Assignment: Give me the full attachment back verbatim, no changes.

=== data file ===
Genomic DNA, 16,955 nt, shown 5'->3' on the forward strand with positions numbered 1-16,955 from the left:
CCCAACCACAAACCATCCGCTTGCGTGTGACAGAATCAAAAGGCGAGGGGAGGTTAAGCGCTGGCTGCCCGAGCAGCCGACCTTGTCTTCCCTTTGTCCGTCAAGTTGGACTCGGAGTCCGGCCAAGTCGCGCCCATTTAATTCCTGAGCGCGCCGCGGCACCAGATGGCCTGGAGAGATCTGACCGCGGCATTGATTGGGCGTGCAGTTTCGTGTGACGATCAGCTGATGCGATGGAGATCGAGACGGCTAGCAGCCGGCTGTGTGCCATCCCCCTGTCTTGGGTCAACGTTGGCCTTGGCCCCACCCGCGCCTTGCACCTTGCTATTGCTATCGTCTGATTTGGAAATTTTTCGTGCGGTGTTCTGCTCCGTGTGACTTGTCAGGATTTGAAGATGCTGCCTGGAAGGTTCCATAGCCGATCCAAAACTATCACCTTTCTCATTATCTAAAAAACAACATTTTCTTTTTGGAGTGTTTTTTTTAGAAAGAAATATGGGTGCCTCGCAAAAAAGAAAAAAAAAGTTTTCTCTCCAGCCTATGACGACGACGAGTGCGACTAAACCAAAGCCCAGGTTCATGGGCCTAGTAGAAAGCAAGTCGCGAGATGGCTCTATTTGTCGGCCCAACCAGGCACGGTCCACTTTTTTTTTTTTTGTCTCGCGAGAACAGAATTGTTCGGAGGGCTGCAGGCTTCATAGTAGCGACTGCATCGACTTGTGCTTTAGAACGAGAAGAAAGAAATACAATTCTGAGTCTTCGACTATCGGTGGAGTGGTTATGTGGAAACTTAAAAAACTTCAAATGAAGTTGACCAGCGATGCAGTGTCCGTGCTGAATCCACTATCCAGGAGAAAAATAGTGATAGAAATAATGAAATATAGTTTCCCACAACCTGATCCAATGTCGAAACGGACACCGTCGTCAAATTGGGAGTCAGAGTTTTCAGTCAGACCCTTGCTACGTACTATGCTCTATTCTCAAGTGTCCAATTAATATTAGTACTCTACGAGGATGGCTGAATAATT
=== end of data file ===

Genomic DNA, 16,955 nt, shown 5'->3' on the forward strand with positions numbered 1-16,955 from the left:
CCCAACCACAAACCATCCGCTTGCGTGTGACAGAATCAAAAGGCGAGGGGAGGTTAAGCGCTGGCTGCCCGAGCAGCCGACCTTGTCTTCCCTTTGTCCGTCAAGTTGGACTCGGAGTCCGGCCAAGTCGCGCCCATTTAATTCCTGAGCGCGCCGCGGCACCAGATGGCCTGGAGAGATCTGACCGCGGCATTGATTGGGCGTGCAGTTTCGTGTGACGATCAGCTGATGCGATGGAGATCGAGACGGCTAGCAGCCGGCTGTGTGCCATCCCCCTGTCTTGGGTCAACGTTGGCCTTGGCCCCACCCGCGCCTTGCACCTTGCTATTGCTATCGTCTGATTTGGAAATTTTTCGTGCGGTGTTCTGCTCCGTGTGACTTGTCAGGATTTGAAGATGCTGCCTGGAAGGTTCCATAGCCGATCCAAAACTATCACCTTTCTCATTATCTAAAAAACAACATTTTCTTTTTGGAGTGTTTTTTTTAGAAAGAAATATGGGTGCCTCGCAAAAAAGAAAAAAAAAGTTTTCTCTCCAGCCTATGACGACGACGAGTGCGACTAAACCAAAGCCCAGGTTCATGGGCCTAGTAGAAAGCAAGTCGCGAGATGGCTCTATTTGTCGGCCCAACCAGGCACGGTCCACTTTTTTTTTTTTTGTCTCGCGAGAACAGAATTGTTCGGAGGGCTGCAGGCTTCATAGTAGCGACTGCATCGACTTGTGCTTTAGAACGAGAAGAAAGAAATACAATTCTGAGTCTTCGACTATCGGTGGAGTGGTTATGTGGAAACTTAAAAAACTTCAAATGAAGTTGACCAGCGATGCAGTGTCCGTGCTGAATCCACTATCCAGGAGAAAAATAGTGATAGAAATAATGAAATATAGTTTCCCACAACCTGATCCAATGTCGAAACGGACACCGTCGTCAAATTGGGAGTCAGAGTTTTCAGTCAGACCCTTGCTACGTACTATGCTCTATTCTCAAGTGTCCAATTAATATTAGTACTCTACGAGGATGGCTGAATAATT